Pregnancy comes in all shapes and sizes: Mental Health with Lisa from Pass The Prosecco
Thank you to Lisa for sharing her experience of suffering from depression and becoming pregnant. It is clear from what Lisa shares that as health professionals we really need to take the time to listen to the concerns of women and their families. We need to consider the language we use as the words we use can have a lasting effect. It’s International Day of the Midwife tomorrow and the focus is very much on Midwives, Mothers, Families: Partners Forever. I wish this had been the case for Lisa.
Tell us a little about your family
I am a married mum of one to a 2 and a half year old named William, we live in Kent and he is our only child – we were told we couldn’t have children, so he was a planned accident. Due to complications we are unable to conceive naturally again but we are looking to adopt in the future.
When did it become apparent that you were suffering with a mental health problem and what was it?
I suffered Pre-Natal Depression from the day I found out I was pregnant due to what I think was the complete shock and the anxiety for the pregnancy to go well. I found out I was pregnant as I was about to be wheeled into theatre for surgery in March 2014. I was 7 weeks pregnant and had no idea. My husband had experienced a stillbirth in a previous relationship and I had been devastated when I thought I would not be able to give him the child he craved. I hated pregnancy. I hated that I could not see the baby and I was so frightened that I was completely responsible for growing this human and it triggered dreadful anxiety which manifested into OCD, and a deep depression where I could not bear to be pregnant. I just didn’t want any of it. It was fear unlike I had never known and I was in a bad way.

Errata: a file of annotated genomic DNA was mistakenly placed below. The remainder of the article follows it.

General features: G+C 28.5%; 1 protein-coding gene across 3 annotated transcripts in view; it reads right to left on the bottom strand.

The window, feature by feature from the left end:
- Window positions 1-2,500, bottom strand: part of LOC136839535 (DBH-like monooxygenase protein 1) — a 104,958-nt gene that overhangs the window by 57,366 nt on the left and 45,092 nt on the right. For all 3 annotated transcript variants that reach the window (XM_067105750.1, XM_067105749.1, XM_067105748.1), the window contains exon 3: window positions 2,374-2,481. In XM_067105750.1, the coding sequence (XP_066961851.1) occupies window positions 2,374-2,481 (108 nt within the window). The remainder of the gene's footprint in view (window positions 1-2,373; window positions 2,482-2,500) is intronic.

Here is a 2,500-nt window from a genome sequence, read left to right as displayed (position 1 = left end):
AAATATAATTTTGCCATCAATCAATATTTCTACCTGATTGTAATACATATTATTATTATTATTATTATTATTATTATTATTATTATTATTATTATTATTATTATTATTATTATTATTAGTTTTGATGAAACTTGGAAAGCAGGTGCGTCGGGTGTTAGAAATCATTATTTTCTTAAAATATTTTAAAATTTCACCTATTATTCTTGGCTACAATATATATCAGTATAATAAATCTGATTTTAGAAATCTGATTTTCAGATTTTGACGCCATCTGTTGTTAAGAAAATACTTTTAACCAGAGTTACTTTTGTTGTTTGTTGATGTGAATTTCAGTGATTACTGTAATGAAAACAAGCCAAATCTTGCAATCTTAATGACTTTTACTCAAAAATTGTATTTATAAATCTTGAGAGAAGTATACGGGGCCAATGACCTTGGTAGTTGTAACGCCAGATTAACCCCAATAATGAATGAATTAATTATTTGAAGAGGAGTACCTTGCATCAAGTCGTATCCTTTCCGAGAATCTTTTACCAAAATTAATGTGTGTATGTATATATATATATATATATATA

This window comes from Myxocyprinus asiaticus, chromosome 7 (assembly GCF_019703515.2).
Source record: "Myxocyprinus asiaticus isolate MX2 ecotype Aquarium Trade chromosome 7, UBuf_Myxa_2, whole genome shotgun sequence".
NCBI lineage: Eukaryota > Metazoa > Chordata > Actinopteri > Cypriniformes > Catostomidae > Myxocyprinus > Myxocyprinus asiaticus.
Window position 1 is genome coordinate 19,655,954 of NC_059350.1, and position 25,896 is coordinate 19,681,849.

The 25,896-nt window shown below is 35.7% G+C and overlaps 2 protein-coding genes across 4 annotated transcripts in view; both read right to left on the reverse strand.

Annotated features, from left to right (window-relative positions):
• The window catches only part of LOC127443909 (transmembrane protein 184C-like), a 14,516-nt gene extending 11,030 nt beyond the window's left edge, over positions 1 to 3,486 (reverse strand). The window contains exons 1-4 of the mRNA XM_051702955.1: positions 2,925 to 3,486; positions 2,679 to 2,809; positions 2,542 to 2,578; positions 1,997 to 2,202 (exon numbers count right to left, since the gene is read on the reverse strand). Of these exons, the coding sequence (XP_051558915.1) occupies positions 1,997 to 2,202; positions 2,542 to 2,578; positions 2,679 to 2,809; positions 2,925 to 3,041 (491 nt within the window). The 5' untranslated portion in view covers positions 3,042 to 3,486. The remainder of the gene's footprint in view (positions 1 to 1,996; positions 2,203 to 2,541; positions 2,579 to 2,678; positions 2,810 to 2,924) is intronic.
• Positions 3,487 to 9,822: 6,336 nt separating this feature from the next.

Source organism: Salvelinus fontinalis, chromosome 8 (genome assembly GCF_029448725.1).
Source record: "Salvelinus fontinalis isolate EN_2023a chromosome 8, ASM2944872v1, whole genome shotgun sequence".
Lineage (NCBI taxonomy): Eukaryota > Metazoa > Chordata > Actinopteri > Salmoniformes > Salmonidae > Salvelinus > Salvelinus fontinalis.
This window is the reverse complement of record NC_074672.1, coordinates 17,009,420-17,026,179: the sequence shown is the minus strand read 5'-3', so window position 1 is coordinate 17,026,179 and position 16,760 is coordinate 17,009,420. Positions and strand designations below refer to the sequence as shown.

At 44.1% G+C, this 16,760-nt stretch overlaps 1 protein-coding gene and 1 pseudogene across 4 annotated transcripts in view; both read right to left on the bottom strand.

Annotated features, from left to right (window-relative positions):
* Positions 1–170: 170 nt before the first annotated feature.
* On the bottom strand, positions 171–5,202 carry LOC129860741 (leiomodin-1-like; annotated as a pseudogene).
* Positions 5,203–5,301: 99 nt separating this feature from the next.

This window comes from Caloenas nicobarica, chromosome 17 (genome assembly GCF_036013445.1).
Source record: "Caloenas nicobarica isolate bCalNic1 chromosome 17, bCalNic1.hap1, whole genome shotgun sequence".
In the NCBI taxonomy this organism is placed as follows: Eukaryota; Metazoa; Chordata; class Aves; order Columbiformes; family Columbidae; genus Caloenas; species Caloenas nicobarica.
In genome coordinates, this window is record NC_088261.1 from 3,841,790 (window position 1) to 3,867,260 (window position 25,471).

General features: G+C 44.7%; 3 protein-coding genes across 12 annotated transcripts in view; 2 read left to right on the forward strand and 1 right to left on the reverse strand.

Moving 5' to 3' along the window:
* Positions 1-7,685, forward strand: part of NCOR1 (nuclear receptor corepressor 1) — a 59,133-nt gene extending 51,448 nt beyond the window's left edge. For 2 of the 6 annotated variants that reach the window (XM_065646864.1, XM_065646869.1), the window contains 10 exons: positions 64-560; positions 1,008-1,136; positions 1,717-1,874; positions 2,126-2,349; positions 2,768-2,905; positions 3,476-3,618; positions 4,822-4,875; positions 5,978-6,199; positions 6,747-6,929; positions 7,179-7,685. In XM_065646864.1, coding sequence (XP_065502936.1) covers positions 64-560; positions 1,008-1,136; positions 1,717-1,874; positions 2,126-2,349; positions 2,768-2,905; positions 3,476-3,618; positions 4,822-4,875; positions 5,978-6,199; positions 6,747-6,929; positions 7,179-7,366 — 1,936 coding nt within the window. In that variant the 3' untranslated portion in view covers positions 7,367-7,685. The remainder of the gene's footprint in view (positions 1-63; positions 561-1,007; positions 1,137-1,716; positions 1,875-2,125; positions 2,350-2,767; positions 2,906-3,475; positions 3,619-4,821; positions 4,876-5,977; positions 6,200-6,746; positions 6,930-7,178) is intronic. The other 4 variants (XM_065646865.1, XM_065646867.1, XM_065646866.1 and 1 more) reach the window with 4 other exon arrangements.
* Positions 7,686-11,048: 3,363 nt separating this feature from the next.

If you were diagnosed before pregnancy did you receive adequate support during your pregnancy from health professionals and from family/friends.
I had been diagnosed pre-pregnancy due to an underactive thyroid and had undergone counselling for my (apparent) infertility. I discussed my previous depression at my 8 week midwife appointment and it was skimmed over and discarded.
If you were on medication, did you feel that your questions regarding the medication were answered and did you feel confident with the advice given? Was it consistent?
My GP suggested I could start medication but it was not recommended; instead I was offered counselling which did not help and in hindsight I needed specialist mental health support to deal with my pre-natal depression.
How did suffering with mental illness affect your pregnancy?
My whole pregnancy was very negative. Every healthcare professional was incredibly negative and just ignored any concerns I raised. My husband even called and spoke to my midwife when I was roughly 26 weeks and said he was really scared, they said they would sort something but they never did.
How did it affect your birth experience?
Two and a half years on I still have regular nightmares about my birth experience. It was the worst day of my life and I’m no longer ashamed to say so. At 38 weeks I was diagnosed with Pre-eclampsia and Polyhydramnios and was told they thought my son would be small and to wait until I reached 40 weeks. I was told by an unsympathetic doctor that the risk of my waters breaking and my son dropping and trapping the cord and ultimately being stillborn was high and this sent me into a whole new depressive spiral.